The camera stays for a while on the people in the fields, then the action is back in the village. The Chief gets more and more impatient and now sends the two remaining notables , Bwana Cheko and Masimango, to the fields.
Two notables are sent to the fields (Bwana Cheko and Masimango)
(click thumb nail to view full-size image in separate window - 38KB)
Mufwankolo: Bwana Cheko/
Mufwankolo: Bwana Cheko.
The the fields appear on the screen again. The villagers are singing and dancing; some are on the ground, overcome by drunkenness. The camera shows the two notables approaching through the fields. When they arrive, Bwana Cheko addresses the villagers. He scolds them and reminds them of the chief's orders. Masimango does the same. Then things happen as before in rehearsal -- the two notables accept a drink and join the singing and dancing. Again, I had to give up making a useable transcription of this passage. The gist of it is: Bwana Cheko and Masimango stop the villagers and accuse them, above all Tala Ngai, of disobeying the chief's orders. The villagers talk back. Beer is offered and things turn around when Bwana Cheko has a taste and declares it delicious.
Notables watching the villagers
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At any rate, dialog is now getting less and less important. The soundtrack consists mainly of singing and drumming providing the background to scenes of drunkenness and dissipation. The song is still the same: Tuta, Mawila , march on, Mawila. Also, something went wrong with the microphone connection and there are some gaps on the TV soundtrack. At one point the director (or a technician) switch to Camera 2 (in the chief's court). There is a brief passage of (incomprehensible) "backstage" conversation between Mufwankolo and the people who are still with him. Then the mistake is noticed and Camera 1 is put back on. Finally there is one more switch back to the chief's court. The chief has nothing left but to send out his wife.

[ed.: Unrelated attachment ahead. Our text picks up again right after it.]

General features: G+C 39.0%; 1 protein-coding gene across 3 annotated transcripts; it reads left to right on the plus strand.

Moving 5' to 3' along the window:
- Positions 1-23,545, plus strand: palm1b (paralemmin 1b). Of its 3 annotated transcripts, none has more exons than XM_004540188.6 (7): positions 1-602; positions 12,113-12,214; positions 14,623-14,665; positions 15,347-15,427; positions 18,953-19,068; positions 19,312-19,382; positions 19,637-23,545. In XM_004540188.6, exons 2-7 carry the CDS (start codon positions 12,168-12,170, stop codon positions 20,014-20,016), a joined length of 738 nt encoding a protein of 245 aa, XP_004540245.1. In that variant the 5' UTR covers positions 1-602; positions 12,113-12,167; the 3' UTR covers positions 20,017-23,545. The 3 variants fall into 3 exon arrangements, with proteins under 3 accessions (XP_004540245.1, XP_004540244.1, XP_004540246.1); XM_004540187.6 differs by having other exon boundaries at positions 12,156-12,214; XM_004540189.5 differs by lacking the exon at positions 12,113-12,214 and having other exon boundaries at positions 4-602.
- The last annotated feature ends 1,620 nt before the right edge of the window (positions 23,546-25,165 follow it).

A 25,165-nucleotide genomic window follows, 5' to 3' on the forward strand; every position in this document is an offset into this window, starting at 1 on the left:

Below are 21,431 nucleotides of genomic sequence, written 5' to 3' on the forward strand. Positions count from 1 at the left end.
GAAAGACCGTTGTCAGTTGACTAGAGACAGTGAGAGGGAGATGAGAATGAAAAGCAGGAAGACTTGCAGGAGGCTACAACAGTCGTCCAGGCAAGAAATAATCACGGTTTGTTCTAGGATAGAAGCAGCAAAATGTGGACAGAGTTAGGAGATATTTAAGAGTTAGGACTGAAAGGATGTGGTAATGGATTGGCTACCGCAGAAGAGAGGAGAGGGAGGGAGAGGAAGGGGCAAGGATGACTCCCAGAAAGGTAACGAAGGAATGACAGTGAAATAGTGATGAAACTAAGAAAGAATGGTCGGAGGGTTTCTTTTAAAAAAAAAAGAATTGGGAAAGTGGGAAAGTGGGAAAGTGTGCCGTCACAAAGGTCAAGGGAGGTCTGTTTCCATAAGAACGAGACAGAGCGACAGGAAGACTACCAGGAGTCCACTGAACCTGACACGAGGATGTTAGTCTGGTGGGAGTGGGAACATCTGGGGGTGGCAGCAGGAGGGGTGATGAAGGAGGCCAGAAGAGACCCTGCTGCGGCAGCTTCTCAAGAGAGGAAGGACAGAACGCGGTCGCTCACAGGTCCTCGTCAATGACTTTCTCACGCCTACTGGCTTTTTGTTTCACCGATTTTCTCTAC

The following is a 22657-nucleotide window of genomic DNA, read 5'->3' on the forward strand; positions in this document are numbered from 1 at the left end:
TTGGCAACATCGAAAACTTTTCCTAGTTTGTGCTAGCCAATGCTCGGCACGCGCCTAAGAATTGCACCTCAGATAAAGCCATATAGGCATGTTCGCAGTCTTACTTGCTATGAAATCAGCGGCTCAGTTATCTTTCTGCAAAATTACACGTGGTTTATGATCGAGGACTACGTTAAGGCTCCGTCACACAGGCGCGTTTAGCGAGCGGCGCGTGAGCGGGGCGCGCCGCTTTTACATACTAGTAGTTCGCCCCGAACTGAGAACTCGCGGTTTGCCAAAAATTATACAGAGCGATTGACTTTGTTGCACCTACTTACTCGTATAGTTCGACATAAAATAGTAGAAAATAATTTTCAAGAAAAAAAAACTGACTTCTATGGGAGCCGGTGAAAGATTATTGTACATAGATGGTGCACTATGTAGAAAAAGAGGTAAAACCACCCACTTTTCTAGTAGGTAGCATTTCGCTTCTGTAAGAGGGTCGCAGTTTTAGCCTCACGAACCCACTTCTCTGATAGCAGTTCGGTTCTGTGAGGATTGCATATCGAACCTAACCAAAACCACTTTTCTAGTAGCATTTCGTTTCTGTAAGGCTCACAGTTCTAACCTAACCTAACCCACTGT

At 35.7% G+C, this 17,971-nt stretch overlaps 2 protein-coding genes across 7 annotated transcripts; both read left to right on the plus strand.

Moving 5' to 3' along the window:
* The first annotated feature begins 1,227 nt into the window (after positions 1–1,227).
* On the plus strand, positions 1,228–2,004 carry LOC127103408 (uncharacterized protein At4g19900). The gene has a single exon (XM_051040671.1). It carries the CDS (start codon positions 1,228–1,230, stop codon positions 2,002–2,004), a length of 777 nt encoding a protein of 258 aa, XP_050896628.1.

The Chief Sends his Wife to the Fields. Final Version.
Mufwankolo: I see that I am really getting tired with this affair. I am getting fed up. What am I going to do now? I sent out people, again and again, they never came back. ...?...[I want to know] first what is happening there in the fields. So now you go yourself and look at those people there. Leave right away, and go everywhere.
Tell them the chief is really angry.
Then the action is back in the fields. Inamfumu approaches the villagers and watches them from a distance, hiding among banana trees. Then she returns to the court and tells the chief what is going on in the fields. He now decides that he must go and see for himself. He arrives on the scene and addresses the villagers. Tala Ngai tries to steal away.
Mufwankolo: mwee/ njo kazi munaikalia huku? wanamituma kwenda kulima/ kufanya kazi ya mashamba/ munaikalia kunywa mapombe/ na kucheza paka michezo wa bule/ mwee hapana kumbuka hata na kazi hapana/ minatuma bapulisi: banakuya huku/ hata kuniletea rapport hapana/ minatuma ba notables : nabo banakuya huku/ banakimbia na kukimbia/....?..../ mwee kazi yenu inaisha/ njo kusema: mwee bote mwiko hapa: allez munifwate kwangu ku mulango/ mutasikia/ ba notables njo bangu kweli: minaibatuma: banakuya kuikala paka kazi ya kunywa pombe na kucheka michezo ya bule/ tutaangaria nabo/ pamoya na polisi/ nitaangaria: allez : mwee bote ya mugini: allez kwangu upesi/